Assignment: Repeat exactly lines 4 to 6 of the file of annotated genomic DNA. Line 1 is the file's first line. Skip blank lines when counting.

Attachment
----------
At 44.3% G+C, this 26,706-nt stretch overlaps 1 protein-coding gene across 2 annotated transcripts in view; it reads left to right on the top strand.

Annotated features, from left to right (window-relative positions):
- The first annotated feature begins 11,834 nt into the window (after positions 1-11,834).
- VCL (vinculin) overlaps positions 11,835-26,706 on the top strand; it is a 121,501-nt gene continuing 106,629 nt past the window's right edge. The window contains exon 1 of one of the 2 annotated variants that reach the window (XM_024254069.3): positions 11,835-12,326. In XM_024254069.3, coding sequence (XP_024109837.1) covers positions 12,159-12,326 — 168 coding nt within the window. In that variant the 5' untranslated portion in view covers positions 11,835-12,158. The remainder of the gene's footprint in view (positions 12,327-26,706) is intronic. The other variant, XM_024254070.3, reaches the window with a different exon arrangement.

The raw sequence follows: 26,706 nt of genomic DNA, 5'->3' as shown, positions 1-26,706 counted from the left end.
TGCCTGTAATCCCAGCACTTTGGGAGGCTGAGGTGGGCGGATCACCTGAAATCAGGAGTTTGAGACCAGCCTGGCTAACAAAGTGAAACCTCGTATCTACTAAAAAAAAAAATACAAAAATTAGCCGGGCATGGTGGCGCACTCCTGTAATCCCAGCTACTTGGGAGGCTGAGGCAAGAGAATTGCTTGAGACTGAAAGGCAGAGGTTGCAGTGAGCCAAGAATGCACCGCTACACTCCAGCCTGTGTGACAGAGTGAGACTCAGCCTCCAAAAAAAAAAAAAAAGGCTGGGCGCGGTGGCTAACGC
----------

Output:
- VCL (vinculin) overlaps positions 11,835-26,706 on the top strand; it is a 121,501-nt gene continuing 106,629 nt past the window's right edge. The window contains exon 1 of one of the 2 annotated variants that reach the window (XM_024254069.3): positions 11,835-12,326. In XM_024254069.3, coding sequence (XP_024109837.1) covers positions 12,159-12,326 — 168 coding nt within the window. In that variant the 5' untranslated portion in view covers positions 11,835-12,158. The remainder of the gene's footprint in view (positions 12,327-26,706) is intronic. The other variant, XM_024254070.3, reaches the window with a different exon arrangement.

The raw sequence follows: 26,706 nt of genomic DNA, 5'->3' as shown, positions 1-26,706 counted from the left end.
TGCCTGTAATCCCAGCACTTTGGGAGGCTGAGGTGGGCGGATCACCTGAAATCAGGAGTTTGAGACCAGCCTGGCTAACAAAGTGAAACCTCGTATCTACTAAAAAAAAAAATACAAAAATTAGCCGGGCATGGTGGCGCACTCCTGTAATCCCAGCTACTTGGGAGGCTGAGGCAAGAGAATTGCTTGAGACTGAAAGGCAGAGGTTGCAGTGAGCCAAGAATGCACCGCTACACTCCAGCCTGTGTGACAGAGTGAGACTCAGCCTCCAAAAAAAAAAAAAAAGGCTGGGCGCGGTGGCTAACGC